Anybody remember when autodesk ruled the world?

Well hell, they still do.
They recently acquired Softimage xsi modeling. Since they already own 3dmax
and maya they now control every single piece of the software that makes the
animation we see on tv and in video games.
I tried to use 3dmax way back, it's autodesks homegrown modeler and real
popular. It sucked so bad I changed to xsi. I'd rather model with a 2d
version of bobcam than use 3dmax. Looks like soon I won't have a choice.
Things sure are changing.

Reply to
vinny
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there's a big difference in animation software and mechanical/design software. i'd rather fly on a plane that was designed, tested and machined in catia or unigraphics etc than in maya
Reply to
raamman
APT and COMPACT
Reply to
Scott
I started using 3D Studio back when it was still run by Gary Yost (Yost Group) I stayed with it through MAX 2.5. The pricing for me got out of hand being I used it for a small hobby/business video animation gig. I still have the disks but have not tried to see if it even runs on XP. I thought it was great for a modeler for the price. In the day, MAX was under $2,500, SI and Maya were MUCH MUCH more expensive.
There was a huge corporate presence that came with the Autodesk buyout from Gary and company. I used to be able to ask him questions directly as he was really into support. We used the old Compuserve forum for support. We'd even meet at the hotel bar during Siggraph as a fun users group. When Autodesk bought him out, that culture went away.
-- Bill
Reply to
Bill
there's still a lot, perhaps most of the construction, city planning market using autodesk software- the nice thing is educational/ trial software and textbooks are easy to get as opposed to most of the competing cadcam stuff; solidworks is probabally the 2nd most accessible software for people to learn to use at home.
Reply to
raamman
there's a big difference in animation software and mechanical/design software. i'd rather fly on a plane that was designed, tested and machined in catia or unigraphics etc than in maya
**** Of course. It's two totally different applications. If I had to design parts in an airplane, I'd pick mechanical modelers. But if I had to make a plane for a game, or for a tv commercial, I would want to use animation software. The two are very similar but different. But my point was Autocad at one point ruled the cad market. Now they rule the animation market. the animation market is prolly 1000 times the size of the cad market or more. This is total domination worldwide of the animation modeling market. Weird part is I heard they laid off 2000 workers last month. maybe to make room for the xsi people?

Reply to
vinny
Dang, you are really insightful. That's like saying you'd rather fly in a plane that was designed on catia rather than one that was designed in Microsoft Word.
Reply to
K. Gringioni
If Autodesk drops the ball, something will take its place. A large portion of innovation in the rendering market comes from third party plug-ins. All that needs to happen is someone writes a rendering engine and make it open source. The plug-in developers would supply the rest.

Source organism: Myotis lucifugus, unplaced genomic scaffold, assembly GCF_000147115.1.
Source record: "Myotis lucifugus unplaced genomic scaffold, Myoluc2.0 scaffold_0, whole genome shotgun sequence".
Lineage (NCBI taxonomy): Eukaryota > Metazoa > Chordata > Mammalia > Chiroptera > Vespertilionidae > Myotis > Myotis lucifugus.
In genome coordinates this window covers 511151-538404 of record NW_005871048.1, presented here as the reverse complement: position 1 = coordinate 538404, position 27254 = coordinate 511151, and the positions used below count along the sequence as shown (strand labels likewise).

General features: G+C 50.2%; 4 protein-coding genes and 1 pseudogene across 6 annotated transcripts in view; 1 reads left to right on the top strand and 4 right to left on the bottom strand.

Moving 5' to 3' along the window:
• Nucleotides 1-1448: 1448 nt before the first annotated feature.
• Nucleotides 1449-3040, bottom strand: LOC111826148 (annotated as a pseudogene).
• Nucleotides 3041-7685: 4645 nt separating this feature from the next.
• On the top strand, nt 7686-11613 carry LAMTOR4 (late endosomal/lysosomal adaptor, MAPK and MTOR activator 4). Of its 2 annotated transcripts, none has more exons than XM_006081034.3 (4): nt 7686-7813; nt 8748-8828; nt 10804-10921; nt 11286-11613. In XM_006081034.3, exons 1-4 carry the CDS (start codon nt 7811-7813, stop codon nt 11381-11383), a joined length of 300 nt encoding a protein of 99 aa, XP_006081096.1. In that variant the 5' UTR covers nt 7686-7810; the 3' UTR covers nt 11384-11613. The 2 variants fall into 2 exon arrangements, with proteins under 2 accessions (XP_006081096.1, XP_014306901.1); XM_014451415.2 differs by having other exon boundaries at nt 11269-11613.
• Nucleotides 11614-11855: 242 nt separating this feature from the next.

It's happened in electronic music with VSTs (Virtual Studio Technology). It has to be licensed from the creator, but even with that barrier, software synths and effects (the VST plugins) have nearly taken over the entire synthesizer market. It's only a matter of time before the hardware synth is dead.
Autodesk better be careful with how they manage their suite of products or something could rise up and overwhelm them.
Reply to
K. Gringioni
Dang, you are really insightful. That's like saying you'd rather fly in a plane that was designed on catia rather than one that was designed in Microsoft Word.
***** That's not entirely fair. The latest versions of xsi can do the math as good as anything else, it's just not designed to do it so it's like driving a nail with a ball pean hammer. It uses nurbs curve math, has lots of surfacing capabilities, and can actually be set up to scale.But it's designed to model triangles, purely for visual purposes. It's different, but no less complex or powerful. Likewise, solidworks has been able to do what xsi could do, it was just real hard to do it. Same engines underneath, different dashboards.
Reply to
vinny
more than just a desire, you seem to be consumed by a need to stick your dick in your mouth given the slightest opportunity. keep going
Reply to
raamman
OK.
Microsoft Excel then.
Reply to
K. Gringioni
I made an NC file out of "C" once.
Wanted to engrave a fractal. Set the G drilling code (is it 81?), then an there was a loop that calculated the (fractal) cloud point data and wrote it to the NC file.
It worked, but it didn't look that great. The points need to be vectorized.
It was sorta like designing a car in Excel. :)
Reply to
K. Gringioni
OK.
Microsoft Excel then.
You better be careful, there's a guy in this group that lives excel. Spread sheet programmer!
Excel...kinda like hulk hogan in a dress. Could still snap you like a twig, but you'll die laughing.
Reply to
vinny
Survey says: top ten answers on the board: Autodesk sucks I used ver9 on a 286pc back in 88? with a freekin suma scetch pad specificly autolisp programmed for mold design- duel screeens - the works!. Fu......k gimme Cadkey any day back then.
****
I stopped reading after the word cadkey. Yep, cadkey SmOkeD autocad 2-1. No contest. Thanks for reminding me of that.
I am forced to concur...autocad did suck. But I will defend lisp. I liked it.
Reply to
vinny

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